To respond to David’s question about folksonomies Aren’t we going to innovate our way out of this? My answer is yes, but only for small values of “out.” A big part of what’s coming is accepting and adapting to the mess, instead of exiting it.
Seeing people defend professional classification as a viable option for large systems is giving me horrible flashbacks to the arguments in 1993 about why gopher was superior to the Web. Gopher was categorized by professionals, and it was hierarchical. Gotta love hierarchy for forcing organization. You can’t just stick things any old place — to be able to add something to a hierarchy, you have to say where it goes, and what it goes with, next to, under, and above. And if you do it right, you can even call it an ontology, which means you get to charge extra. (I loves me some ontologies.)
The Web, meanwhile, was chaos. Chaos! You could link anything to anything else! Melvil Dewey would plotz if he saw such a tuml. How on earth could you organize the Web? The task is plainly impossible.
And you know what? The gopher people were right. The Web is chaos, and instead of getting the well-groomed world of gopher, we’ve adapted to the Web by meeting it half way.
Part of the solution has been that brilliant minds keep finding ways of extracting value from the mess, but another big part has been that we’ve adapted to the chaos, including satisficing search strategies, acceptance of partial results, the addition of post hoc and edge-based filters, and so on.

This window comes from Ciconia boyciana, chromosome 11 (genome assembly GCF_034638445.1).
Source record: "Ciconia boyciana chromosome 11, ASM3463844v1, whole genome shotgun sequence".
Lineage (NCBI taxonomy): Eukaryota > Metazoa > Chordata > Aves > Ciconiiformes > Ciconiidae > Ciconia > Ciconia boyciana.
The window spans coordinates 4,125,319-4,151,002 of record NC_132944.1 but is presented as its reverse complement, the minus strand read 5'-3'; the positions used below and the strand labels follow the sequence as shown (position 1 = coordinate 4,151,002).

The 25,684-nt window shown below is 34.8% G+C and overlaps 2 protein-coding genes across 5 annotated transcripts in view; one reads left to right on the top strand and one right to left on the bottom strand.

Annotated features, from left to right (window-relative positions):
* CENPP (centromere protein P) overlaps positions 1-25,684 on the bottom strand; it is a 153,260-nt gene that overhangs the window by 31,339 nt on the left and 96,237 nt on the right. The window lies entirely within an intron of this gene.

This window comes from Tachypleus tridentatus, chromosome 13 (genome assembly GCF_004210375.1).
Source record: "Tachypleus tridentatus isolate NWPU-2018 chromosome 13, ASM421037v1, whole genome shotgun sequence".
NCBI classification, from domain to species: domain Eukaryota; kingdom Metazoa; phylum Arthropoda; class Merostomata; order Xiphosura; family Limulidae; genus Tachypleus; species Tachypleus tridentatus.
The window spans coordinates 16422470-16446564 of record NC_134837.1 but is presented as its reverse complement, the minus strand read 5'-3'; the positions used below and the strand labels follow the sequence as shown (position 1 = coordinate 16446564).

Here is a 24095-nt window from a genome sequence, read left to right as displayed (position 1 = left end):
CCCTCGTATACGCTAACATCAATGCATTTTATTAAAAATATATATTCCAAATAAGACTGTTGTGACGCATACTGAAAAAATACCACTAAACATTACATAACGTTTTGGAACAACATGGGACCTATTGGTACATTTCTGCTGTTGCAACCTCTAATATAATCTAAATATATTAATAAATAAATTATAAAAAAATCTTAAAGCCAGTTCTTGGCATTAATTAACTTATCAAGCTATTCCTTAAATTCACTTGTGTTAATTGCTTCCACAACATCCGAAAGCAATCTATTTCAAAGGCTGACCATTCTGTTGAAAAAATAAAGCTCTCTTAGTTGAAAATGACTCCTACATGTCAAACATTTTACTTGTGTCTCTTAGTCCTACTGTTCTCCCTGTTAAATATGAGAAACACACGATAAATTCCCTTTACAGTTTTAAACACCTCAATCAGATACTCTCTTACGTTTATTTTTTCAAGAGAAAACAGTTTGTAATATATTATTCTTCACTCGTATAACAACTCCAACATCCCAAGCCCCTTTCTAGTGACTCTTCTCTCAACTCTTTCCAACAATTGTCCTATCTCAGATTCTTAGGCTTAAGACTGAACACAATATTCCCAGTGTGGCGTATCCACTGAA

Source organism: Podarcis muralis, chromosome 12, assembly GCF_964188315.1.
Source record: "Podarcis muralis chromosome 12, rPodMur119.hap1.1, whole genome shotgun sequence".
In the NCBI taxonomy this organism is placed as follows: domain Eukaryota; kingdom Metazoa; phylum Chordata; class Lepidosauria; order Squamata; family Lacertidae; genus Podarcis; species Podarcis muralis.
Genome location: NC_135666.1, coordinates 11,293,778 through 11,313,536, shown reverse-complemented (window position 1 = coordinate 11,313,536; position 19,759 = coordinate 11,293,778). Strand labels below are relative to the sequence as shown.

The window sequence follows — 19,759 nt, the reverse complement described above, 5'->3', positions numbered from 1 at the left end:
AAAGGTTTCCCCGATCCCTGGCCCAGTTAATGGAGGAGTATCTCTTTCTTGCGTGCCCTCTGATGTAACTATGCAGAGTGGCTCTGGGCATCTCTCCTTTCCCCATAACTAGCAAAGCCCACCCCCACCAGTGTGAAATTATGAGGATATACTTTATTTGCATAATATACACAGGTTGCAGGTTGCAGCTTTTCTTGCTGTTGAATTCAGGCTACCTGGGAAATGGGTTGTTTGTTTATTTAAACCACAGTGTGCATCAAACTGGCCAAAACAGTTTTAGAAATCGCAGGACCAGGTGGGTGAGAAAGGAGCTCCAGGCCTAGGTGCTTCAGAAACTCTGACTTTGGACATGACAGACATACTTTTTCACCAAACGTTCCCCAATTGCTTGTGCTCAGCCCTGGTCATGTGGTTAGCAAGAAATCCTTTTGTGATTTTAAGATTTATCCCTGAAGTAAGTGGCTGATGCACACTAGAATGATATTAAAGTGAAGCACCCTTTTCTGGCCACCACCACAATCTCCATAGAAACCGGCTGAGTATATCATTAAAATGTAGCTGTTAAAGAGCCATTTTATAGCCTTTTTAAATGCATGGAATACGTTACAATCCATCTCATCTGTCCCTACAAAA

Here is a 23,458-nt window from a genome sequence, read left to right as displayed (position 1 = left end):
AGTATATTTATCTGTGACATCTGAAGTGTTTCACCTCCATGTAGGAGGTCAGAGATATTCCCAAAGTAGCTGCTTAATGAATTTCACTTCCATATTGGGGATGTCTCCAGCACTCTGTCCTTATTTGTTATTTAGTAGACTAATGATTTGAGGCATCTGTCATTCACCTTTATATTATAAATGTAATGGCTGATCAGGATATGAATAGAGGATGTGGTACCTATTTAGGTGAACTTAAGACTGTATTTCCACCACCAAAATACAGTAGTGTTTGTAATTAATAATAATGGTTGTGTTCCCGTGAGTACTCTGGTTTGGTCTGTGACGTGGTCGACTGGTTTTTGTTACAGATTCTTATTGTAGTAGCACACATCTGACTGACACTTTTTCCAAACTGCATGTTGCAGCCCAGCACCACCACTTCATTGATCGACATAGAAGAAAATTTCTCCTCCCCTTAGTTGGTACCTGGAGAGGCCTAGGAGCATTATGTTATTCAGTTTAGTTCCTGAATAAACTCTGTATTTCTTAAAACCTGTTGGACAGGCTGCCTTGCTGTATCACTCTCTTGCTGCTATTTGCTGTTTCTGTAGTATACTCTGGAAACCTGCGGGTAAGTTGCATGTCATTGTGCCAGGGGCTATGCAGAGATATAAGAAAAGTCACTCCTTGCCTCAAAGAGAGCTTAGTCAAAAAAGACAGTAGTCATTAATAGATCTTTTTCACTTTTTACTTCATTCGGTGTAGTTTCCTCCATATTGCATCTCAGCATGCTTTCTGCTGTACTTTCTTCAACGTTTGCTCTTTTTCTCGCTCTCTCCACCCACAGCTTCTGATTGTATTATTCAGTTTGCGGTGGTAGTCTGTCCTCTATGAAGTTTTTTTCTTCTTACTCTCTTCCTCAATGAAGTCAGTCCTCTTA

Anything that operates at really large scale takes on the characteristics of organic systems, including especially degeneracy, the principle that there is not a one-to-one mapping between function and location in the system. (Christopher Alexander got there a long time ago, in A City Is Not a Tree, to which we might only add that the Web is not a tree either.)
If we’re going to let just any old person write whatever they want and then make it available globally, we’re going to have to extend the same freedom to classifying the resulting flood of material. And critics will be able to say, rightly, that such a system will lack the coherence we would have had, had we not gone and let everyone publish willy-nilly. To which the only sensible reply, as to the gopher people, is “Oh well.”
The best we can do is figure out the second-order problems, such as lowest common denominator classification, and try to fix them. And this is the innovator’s lemma — classification is a sub-problem of the global publishing phenomenon. We have folksonomies because we have a world where professional classification and controlled vocabularies are as broken as gopher was in 1994. But getting folksonomic classification right isn’t the main event, which is why there’s much less flexibility than professional classifiers imagine.
You can find lots of people to blame for this problem — George Boole, Claude Shannon, Vint Cerf, Tim Berners-Lee, and so on. What’s certain is that the explosion of content that makes folksonomies a forced move was a done deal a long time ago. The librarians are now in the same situation as the journalists: “What will happen when everyone can do what we do, without having to be professionally trained?” And the answer, as always, is “We’ll see.”